What I was told by Belden (and it makes perfect sense) is that different color wires must have insulation applied by different extruders (where liquid PVC coats bare wire pulled through a small die). The tolerances on the die, and therefore, insulation thickness can vary by .001". Using 8451 as an example, this makes capacitance change by about 5%. However, by grounding a (balanced interface) cable shield only at the source end, most of the CMRR-degrading effects of the capacitance imbalance disappear. My generic seminar (see http://www.jensen-transformers.com/an/generic%20seminar.pdf) explains in detail.
I fail to see how the circuit in Figure 8.19 is "balanced". When one of the signal lines is grounded, the interface is unbalanced by definition. Also, anyone who believes that two conductors in a shielded cable have equal capacitance to the shield is a fool! If the wires are different colors (no joke), their capacitances can easily differ by 5% or more. I've measured this myself on many commercial cables (try Belden 8451, for example). Bill Whitlock, president & chief engineer of Jensen Transformers www.jensen-transformers.com and Fellow of the Audio Engineering Society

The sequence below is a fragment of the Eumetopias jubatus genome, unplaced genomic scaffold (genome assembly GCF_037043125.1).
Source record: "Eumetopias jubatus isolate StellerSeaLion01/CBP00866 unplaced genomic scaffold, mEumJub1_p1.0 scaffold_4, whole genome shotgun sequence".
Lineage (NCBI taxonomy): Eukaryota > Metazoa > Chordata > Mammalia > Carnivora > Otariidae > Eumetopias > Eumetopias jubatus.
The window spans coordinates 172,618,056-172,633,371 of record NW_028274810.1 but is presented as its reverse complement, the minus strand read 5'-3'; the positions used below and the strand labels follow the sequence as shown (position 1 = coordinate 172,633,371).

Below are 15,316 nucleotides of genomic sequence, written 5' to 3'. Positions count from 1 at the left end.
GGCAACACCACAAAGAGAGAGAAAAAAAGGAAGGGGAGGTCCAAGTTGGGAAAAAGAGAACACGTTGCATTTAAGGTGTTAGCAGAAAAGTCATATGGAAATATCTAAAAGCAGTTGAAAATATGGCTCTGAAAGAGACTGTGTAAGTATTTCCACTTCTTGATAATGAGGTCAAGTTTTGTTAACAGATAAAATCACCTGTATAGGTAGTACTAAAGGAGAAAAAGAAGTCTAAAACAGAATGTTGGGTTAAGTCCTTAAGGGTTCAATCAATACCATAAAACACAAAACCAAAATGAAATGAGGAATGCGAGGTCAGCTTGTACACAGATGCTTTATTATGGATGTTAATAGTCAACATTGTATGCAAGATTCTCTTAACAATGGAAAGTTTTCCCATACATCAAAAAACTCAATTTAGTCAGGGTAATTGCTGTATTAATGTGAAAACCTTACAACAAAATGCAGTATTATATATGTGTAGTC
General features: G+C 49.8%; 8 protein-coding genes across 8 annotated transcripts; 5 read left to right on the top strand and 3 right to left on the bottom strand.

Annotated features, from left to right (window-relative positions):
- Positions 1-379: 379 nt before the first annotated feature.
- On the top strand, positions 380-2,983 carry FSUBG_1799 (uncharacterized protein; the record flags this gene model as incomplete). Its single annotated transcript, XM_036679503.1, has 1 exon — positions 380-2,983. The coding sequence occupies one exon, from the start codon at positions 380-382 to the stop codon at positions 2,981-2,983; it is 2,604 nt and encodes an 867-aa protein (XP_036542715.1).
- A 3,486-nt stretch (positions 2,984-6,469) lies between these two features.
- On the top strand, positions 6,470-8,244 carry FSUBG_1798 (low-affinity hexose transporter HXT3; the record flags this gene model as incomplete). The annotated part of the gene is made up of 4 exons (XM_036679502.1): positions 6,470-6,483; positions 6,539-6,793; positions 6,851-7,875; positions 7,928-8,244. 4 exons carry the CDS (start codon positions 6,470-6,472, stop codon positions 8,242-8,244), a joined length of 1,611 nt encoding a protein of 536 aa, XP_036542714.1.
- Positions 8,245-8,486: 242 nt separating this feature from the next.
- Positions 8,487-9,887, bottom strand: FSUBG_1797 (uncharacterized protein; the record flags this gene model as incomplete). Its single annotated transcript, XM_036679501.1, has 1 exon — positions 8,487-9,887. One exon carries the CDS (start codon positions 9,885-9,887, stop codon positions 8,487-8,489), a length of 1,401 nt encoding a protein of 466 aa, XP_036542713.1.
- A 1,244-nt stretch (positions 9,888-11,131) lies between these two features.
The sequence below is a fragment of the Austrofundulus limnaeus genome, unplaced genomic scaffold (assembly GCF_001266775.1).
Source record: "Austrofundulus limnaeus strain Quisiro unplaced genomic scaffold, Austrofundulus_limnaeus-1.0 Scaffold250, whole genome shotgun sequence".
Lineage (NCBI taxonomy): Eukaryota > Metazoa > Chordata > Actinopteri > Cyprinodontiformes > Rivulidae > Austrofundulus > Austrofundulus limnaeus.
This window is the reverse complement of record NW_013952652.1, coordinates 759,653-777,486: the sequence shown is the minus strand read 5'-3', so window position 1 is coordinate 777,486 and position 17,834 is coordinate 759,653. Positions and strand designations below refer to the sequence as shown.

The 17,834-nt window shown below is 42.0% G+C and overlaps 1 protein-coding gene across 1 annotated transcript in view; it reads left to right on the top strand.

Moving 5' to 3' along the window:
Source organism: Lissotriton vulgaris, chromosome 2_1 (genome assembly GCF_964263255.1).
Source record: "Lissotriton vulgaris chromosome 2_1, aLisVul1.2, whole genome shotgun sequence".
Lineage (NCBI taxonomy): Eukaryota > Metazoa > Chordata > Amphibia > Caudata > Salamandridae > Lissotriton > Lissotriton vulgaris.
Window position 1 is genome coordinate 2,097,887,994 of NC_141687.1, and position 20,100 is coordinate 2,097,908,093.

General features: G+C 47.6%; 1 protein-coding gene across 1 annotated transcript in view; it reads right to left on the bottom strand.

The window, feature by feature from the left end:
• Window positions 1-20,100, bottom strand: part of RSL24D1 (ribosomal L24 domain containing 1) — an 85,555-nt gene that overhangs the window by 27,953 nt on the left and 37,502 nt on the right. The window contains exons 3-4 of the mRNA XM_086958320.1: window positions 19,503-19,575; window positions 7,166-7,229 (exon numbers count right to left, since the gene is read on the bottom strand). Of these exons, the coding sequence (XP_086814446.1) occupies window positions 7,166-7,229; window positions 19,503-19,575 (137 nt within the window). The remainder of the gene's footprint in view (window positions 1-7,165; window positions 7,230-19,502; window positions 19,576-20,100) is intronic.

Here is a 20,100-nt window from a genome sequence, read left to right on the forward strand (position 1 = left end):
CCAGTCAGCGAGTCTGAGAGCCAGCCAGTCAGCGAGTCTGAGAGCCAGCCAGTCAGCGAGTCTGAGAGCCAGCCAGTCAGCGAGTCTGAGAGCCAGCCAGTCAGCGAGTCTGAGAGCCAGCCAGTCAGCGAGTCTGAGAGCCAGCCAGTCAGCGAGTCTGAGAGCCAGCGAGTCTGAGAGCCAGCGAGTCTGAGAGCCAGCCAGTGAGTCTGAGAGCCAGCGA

It is very good and comprehensive. But it seems to me that we need have a different approach for electrostatic or magnetic problem. Sometimes they are even against each other. The point is what is the scenario of which, electrostatic or magnetic play more dominant role.
What are the engineering and design challenges in creating successful IoT devices? These devices are usually small, resource-constrained electronics designed to sense, collect, send, and/or interpret data. Some of the devices need to be smart enough to act upon data in real time, 24/7. Specifically the guests will discuss sensors, security, and lessons from IoT deployments.